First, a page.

Corlant flicked a lazy wrist at Aeduan’s guide. “Return to your post,” he commanded.

The Southlander bowed. “Blessed are the pure.”

Corlant waited until the man was back outside the compound before slithering his attention to Aeduan. A long stare passed between them, with Corlant’s eyebrows rising ever higher. Three deep trenches carved across his pale forehead.

“Has anyone ever told you,” Corlant said eventually, “that you look more and more like your mother each day?”

Aeduan knew when he was being baited, yet Corlant was a friend of Aeduan’s father. They’d grown up in the same tribe; they now thirsted for vengeance against the three empires. So as much as Aeduan might wish to crush Corlant—and might even imagine doing so from time to time—it was not a dream he could ever actually satisfy.

Once it was clear that Aeduan had no intention of answering, Corlant moved on to business. “Where is the money, boy?”

“I’m getting it.”

“Oh? It is not here, then?” Corlant’s nostrils fluttered, yet it wasn’t with anger so much as hunger. As if he sensed something was amiss like a leech smells blood upon the water. “I was promised silver talers.”

“And you will have them. Not today, though.”

Corlant fidgeted with his chain, a smile curving up. “You’ve lost the money, haven’t you, boy? Was it stolen?”

Aeduan didn’t answer. The truth was, when he had returned to the tree trunk where he’d hidden the money he had earned from Prince Leopold fon Cartorra, he had found only an empty iron box and a handful of coins.

Lingering near the box had been a familiar blood-scent. Of clear lakes and frozen winters. It was the same person who’d conspired with Prince Leopold to betray Aeduan, so immediately Aeduan had set out to track it.

But after trailing west for a week, that smell had winked out entirely, leaving Aeduan with no choice but to give up and come here empty-handed. Money or no, he was still meant to meet Corlant for his next orders.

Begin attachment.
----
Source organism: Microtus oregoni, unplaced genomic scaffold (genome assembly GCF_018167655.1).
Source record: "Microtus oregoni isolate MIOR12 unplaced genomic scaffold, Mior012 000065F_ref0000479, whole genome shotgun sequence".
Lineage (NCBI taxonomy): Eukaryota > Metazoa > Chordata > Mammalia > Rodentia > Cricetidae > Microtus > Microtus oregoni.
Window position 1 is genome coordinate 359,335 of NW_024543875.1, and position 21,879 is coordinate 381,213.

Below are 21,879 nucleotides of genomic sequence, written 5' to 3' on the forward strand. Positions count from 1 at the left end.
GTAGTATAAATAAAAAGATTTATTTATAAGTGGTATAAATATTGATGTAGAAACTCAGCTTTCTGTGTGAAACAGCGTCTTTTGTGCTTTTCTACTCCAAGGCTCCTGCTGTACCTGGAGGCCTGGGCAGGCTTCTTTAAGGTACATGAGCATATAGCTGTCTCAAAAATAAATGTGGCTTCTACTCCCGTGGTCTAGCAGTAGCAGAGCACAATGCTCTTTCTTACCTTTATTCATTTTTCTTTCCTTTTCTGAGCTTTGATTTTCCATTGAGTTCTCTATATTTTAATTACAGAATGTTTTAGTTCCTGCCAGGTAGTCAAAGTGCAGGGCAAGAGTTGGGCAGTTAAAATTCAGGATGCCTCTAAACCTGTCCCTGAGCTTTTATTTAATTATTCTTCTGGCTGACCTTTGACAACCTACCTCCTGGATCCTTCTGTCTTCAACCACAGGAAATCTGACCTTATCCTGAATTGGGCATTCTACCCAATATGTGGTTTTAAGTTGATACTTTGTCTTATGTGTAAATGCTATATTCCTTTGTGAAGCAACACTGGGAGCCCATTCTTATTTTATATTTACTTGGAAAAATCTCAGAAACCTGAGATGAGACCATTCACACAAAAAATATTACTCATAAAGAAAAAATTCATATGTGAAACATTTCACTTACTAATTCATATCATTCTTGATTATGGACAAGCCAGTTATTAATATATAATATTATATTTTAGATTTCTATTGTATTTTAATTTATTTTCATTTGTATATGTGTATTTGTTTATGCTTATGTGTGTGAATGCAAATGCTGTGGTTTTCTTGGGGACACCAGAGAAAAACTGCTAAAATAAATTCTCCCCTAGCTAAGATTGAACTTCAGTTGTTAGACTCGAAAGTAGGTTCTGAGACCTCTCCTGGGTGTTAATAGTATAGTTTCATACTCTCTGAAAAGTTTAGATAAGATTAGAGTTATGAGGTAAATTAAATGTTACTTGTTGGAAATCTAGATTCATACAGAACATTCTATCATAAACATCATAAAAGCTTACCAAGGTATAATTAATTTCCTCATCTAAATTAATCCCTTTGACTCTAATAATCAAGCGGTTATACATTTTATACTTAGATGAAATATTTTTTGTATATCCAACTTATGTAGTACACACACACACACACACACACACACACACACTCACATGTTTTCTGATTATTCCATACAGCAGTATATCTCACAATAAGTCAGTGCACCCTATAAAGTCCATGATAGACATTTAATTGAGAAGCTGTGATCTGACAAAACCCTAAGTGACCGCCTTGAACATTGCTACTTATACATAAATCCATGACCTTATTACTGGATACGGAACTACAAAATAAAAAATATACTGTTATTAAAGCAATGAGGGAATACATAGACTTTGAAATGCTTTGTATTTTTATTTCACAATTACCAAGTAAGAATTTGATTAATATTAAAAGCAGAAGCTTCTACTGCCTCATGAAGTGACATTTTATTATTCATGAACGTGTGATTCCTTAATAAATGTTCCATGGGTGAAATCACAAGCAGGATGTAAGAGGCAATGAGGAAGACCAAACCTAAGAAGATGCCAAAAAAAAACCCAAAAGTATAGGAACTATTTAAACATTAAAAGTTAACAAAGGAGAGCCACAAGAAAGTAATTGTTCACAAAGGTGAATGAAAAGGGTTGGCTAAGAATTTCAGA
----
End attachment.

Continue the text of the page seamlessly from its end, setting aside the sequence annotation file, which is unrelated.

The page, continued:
“Does your father know about this?” Corlant pressed. “For I will gladly tell him when next we speak.”

Aeduan gazed pointedly into the middle distance before answering, “The king doesn’t know.”

A bark of laughter from the priest. He dropped the chain with a hollow thunk against his chest. “Now this is unexpected, is it not?” He spun away, aiming for a cluster of huts in the back of the compound, and leaving Aeduan with no choice but to prowl after.

Chickens careened from Corlant’s path, as did more men in brown robes. Men, Aeduan noted—the Purists were always men. Aeduan followed, careful to stay a footstep behind. Not because he felt Corlant deserved the lead, but because it pleased him to watch the man constantly crane his neck backward to speak.

“We are at an interesting crossroads,” Corlant said over his shoulder. “You see, I need something done, and you need something hidden.”

“I don’t know what you mean.”

Corlant’s eyes flashed. “You seem to think you have more power than you actually do, boy.” He paused before an open door. Beyond, a set of stairs sank into filmy darkness below the earth. “You may be Ragnor’s son, but I have known Ragnor for far longer than you. When it comes to where his loyalties lie—”